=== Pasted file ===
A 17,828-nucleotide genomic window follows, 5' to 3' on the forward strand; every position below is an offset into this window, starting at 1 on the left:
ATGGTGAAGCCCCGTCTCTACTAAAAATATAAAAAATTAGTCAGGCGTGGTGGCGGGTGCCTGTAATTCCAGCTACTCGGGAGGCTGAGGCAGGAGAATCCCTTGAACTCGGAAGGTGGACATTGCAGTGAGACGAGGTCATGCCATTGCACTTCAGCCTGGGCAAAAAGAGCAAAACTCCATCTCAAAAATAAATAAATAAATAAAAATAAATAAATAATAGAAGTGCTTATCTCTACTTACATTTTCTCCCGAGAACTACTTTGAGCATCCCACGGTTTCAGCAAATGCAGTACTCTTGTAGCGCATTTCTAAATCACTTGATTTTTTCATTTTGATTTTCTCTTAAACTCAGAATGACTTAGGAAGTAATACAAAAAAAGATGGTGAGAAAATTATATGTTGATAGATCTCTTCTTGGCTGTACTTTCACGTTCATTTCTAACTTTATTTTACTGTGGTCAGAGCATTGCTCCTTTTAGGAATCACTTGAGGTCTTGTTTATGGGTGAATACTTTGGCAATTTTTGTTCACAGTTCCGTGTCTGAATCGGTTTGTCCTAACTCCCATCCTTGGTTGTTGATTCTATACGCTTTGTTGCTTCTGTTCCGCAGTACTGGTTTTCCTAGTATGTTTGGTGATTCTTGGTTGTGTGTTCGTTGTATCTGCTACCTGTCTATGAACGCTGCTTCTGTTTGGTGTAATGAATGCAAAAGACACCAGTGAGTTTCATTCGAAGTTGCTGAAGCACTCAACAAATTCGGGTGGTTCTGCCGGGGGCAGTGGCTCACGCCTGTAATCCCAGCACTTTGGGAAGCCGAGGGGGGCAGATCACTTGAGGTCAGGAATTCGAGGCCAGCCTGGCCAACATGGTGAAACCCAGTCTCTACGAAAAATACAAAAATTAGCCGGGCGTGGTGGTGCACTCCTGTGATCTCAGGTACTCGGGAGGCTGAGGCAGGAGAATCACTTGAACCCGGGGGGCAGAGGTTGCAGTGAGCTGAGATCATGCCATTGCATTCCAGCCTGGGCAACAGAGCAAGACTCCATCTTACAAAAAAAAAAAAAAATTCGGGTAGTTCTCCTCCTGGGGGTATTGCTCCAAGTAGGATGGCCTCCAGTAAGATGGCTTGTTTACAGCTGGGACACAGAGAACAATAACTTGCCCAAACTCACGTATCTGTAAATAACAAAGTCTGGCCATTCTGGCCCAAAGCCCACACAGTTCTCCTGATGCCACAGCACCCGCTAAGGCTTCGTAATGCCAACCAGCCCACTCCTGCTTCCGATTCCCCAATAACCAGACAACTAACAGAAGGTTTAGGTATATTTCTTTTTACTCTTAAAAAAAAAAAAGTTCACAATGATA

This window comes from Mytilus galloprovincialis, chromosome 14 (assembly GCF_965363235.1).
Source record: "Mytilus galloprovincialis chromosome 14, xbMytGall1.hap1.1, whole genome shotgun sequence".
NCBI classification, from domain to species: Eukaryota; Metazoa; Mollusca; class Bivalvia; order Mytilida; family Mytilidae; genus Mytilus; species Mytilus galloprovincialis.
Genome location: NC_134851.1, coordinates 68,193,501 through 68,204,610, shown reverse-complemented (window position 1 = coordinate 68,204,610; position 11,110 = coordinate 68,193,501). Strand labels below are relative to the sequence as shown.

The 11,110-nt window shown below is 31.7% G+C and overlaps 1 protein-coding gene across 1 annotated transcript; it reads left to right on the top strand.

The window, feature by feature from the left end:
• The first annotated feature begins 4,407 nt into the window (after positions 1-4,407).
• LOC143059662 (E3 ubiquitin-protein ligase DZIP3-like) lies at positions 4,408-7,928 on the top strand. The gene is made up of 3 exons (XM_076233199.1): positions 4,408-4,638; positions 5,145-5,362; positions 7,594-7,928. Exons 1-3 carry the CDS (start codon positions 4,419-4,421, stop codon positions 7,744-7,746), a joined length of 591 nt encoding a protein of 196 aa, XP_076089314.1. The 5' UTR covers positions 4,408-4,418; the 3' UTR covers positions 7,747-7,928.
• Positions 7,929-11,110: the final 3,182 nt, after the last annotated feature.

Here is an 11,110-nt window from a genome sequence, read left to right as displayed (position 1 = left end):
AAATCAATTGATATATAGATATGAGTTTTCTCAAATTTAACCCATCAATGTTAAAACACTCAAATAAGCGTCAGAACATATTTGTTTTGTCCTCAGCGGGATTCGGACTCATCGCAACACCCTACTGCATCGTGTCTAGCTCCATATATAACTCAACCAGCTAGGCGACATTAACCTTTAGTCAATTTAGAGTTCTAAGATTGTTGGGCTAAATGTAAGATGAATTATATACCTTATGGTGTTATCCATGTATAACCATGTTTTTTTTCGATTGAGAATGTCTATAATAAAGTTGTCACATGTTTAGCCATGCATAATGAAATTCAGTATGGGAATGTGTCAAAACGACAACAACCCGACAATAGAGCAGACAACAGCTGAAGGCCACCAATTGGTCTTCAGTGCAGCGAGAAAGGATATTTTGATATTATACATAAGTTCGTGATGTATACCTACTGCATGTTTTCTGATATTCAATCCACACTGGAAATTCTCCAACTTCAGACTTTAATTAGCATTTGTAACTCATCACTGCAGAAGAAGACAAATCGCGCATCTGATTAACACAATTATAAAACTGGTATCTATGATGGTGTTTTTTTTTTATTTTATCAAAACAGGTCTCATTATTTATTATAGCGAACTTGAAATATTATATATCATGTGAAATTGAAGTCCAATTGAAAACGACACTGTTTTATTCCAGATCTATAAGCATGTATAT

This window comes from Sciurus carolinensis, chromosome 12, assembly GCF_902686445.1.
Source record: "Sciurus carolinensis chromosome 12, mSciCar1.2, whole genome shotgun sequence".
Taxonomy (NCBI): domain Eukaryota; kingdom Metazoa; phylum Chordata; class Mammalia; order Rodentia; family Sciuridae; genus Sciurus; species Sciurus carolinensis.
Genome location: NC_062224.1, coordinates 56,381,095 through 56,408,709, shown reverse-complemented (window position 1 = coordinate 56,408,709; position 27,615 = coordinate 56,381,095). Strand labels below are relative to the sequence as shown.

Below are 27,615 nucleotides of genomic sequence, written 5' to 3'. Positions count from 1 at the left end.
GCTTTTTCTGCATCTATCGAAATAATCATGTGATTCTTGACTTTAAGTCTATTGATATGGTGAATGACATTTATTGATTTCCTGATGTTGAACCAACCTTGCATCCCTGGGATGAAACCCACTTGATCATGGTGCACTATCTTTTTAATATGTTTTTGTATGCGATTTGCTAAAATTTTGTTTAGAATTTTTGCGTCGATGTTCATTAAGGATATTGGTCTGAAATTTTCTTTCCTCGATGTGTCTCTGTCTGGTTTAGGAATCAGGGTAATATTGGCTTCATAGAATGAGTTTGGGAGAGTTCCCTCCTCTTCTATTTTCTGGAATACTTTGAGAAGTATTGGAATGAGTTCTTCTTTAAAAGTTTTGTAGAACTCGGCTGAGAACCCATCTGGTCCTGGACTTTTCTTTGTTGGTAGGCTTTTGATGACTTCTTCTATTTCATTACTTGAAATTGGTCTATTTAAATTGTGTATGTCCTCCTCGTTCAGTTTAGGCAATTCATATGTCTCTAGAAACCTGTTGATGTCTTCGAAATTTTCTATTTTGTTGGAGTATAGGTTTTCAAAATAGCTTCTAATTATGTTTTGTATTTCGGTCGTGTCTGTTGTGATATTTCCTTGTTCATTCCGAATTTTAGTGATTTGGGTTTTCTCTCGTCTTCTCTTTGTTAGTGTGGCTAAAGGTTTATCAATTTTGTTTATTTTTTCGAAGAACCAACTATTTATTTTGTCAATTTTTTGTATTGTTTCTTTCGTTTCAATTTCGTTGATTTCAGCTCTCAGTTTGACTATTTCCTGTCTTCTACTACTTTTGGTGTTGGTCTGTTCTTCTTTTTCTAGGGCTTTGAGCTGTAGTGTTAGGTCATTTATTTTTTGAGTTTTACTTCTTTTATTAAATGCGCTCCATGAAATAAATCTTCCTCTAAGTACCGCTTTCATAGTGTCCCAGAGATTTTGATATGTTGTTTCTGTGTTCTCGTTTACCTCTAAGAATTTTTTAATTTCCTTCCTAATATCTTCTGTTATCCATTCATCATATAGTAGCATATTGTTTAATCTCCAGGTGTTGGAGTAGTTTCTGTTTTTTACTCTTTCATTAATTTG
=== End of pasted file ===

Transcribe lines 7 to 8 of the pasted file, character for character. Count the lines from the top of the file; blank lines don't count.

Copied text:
The 11,110-nt window shown below is 31.7% G+C and overlaps 1 protein-coding gene across 1 annotated transcript; it reads left to right on the top strand.

The window, feature by feature from the left end: